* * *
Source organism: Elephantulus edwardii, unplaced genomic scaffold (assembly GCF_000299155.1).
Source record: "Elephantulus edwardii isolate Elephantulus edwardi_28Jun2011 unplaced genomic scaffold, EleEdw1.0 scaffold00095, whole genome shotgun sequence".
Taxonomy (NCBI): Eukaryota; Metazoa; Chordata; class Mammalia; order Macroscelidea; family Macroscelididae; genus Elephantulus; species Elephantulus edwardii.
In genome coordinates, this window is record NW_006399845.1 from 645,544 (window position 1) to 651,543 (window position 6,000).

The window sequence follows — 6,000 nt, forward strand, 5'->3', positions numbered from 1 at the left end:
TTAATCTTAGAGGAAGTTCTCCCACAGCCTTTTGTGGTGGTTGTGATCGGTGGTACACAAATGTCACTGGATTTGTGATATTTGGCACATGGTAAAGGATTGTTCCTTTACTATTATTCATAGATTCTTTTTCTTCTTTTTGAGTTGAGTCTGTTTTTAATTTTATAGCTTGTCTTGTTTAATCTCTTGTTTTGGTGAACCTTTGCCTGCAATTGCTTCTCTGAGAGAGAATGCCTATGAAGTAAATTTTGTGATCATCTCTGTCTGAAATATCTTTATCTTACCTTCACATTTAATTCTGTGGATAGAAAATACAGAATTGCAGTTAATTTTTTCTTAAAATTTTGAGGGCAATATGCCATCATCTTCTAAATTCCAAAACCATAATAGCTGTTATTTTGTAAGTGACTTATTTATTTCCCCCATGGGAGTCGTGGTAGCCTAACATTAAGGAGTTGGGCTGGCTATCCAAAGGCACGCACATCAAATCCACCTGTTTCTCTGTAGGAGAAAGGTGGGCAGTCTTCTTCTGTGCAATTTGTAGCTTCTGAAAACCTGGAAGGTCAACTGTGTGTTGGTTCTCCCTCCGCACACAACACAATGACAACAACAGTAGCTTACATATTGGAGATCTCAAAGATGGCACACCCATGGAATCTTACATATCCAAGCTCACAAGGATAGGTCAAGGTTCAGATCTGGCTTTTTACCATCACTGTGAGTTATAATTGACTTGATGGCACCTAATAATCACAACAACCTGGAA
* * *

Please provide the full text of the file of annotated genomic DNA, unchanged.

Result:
Source organism: Elephantulus edwardii, unplaced genomic scaffold (assembly GCF_000299155.1).
Source record: "Elephantulus edwardii isolate Elephantulus edwardi_28Jun2011 unplaced genomic scaffold, EleEdw1.0 scaffold00095, whole genome shotgun sequence".
Taxonomy (NCBI): Eukaryota; Metazoa; Chordata; class Mammalia; order Macroscelidea; family Macroscelididae; genus Elephantulus; species Elephantulus edwardii.
In genome coordinates, this window is record NW_006399845.1 from 645,544 (window position 1) to 651,543 (window position 6,000).

The window sequence follows — 6,000 nt, forward strand, 5'->3', positions numbered from 1 at the left end:
TTAATCTTAGAGGAAGTTCTCCCACAGCCTTTTGTGGTGGTTGTGATCGGTGGTACACAAATGTCACTGGATTTGTGATATTTGGCACATGGTAAAGGATTGTTCCTTTACTATTATTCATAGATTCTTTTTCTTCTTTTTGAGTTGAGTCTGTTTTTAATTTTATAGCTTGTCTTGTTTAATCTCTTGTTTTGGTGAACCTTTGCCTGCAATTGCTTCTCTGAGAGAGAATGCCTATGAAGTAAATTTTGTGATCATCTCTGTCTGAAATATCTTTATCTTACCTTCACATTTAATTCTGTGGATAGAAAATACAGAATTGCAGTTAATTTTTTCTTAAAATTTTGAGGGCAATATGCCATCATCTTCTAAATTCCAAAACCATAATAGCTGTTATTTTGTAAGTGACTTATTTATTTCCCCCATGGGAGTCGTGGTAGCCTAACATTAAGGAGTTGGGCTGGCTATCCAAAGGCACGCACATCAAATCCACCTGTTTCTCTGTAGGAGAAAGGTGGGCAGTCTTCTTCTGTGCAATTTGTAGCTTCTGAAAACCTGGAAGGTCAACTGTGTGTTGGTTCTCCCTCCGCACACAACACAATGACAACAACAGTAGCTTACATATTGGAGATCTCAAAGATGGCACACCCATGGAATCTTACATATCCAAGCTCACAAGGATAGGTCAAGGTTCAGATCTGGCTTTTTACCATCACTGTGAGTTATAATTGACTTGATGGCACCTAATAATCACAACAACCTGGAA